and their significance, often in heavily coded language. When speaking
of the end times, apocalyptic literature generally included
chronologies of events that will occur and frequently places them in
the near future, which gives a sense of urgency to the prophet’s
broader message. Though the understanding of the present is bleak, the
visions of the future are far more positive, and include divinely
delivered victory and a complete reformation of absolutely everything.
Many visions of these end times mirror creation mythologies, invoke
the triumph of God over the primordial forces of chaos, and provide
clear distinctions between light and dark, good and evil. In such
revelations, humankind is typically divided into a small group that
experiences salvation, while the wicked majority is destroyed. Since
the apocalyptic genre developed during the Persian period, this
dualism may have developed under the influence of Persian thought.
The imagery in apocalyptic literature is not realistic or reflective
of the physical world as it was, but is rather surreal and fantastic,
invoking a sense of wonder at the complete newness of the new order to
Isaiah 24–27; 33; 34–35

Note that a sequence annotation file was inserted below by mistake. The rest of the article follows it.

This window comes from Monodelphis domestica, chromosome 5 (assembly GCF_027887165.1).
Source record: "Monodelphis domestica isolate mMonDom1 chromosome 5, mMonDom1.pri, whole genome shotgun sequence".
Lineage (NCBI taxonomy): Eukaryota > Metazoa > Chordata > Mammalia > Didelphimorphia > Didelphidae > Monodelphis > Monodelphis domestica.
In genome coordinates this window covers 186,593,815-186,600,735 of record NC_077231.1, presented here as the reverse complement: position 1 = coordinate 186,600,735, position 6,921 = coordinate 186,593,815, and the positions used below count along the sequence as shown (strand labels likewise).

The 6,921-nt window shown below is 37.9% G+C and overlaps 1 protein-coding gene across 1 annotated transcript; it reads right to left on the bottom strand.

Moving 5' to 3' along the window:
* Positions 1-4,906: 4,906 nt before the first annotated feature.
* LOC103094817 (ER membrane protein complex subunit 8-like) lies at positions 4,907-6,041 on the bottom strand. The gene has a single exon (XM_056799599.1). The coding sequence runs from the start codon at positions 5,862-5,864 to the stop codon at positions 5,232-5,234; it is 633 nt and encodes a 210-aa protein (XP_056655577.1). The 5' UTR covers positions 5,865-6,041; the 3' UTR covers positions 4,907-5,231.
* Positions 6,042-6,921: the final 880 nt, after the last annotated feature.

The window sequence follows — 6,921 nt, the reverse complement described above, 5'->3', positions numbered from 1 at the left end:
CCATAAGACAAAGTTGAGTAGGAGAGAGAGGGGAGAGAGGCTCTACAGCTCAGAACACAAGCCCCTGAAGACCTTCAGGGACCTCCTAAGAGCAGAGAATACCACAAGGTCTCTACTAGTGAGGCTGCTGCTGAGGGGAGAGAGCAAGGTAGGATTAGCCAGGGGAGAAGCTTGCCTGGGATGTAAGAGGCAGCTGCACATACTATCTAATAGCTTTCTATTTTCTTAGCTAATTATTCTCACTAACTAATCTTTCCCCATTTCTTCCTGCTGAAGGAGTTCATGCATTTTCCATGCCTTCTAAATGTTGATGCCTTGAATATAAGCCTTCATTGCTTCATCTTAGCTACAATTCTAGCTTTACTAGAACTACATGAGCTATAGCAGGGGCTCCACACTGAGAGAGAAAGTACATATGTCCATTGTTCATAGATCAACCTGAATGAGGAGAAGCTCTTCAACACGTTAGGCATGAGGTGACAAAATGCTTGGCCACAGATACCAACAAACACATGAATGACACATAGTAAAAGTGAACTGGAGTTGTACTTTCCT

Some are possibly falsely attributed works (pseudepigraphic) except
for the passages from Ezekiel and Joel. Of the remaining passages and
books, some consider large sections of Daniel attributable to the
Maccabean period, with the rest possibly to the same period. Some
consider Isaiah 33 to be written about 163 BCE; Zechariah 12–14
about 160 BCE; Isaiah 24–27 about 128 BCE; and Isaiah 34–35
sometime in the reign of John Hyrcanus. Jeremiah 33:14–26 is
assigned by Marti to Maccabean times, but this is disputed.
Apocalypse of Abraham
Apocalypse of Adam
Apocalypse of Baruch (Greek)
Apocalypse of Baruch (Syriac)
Apocalypse of Daniel
Apocalypse of Daniel (Greek)
Apocalypse of Elijah
Apocalypse of Ezra (Greek)
Apocalypse of Lamech
Apocalypse of Metatron
Apocalypse of Moses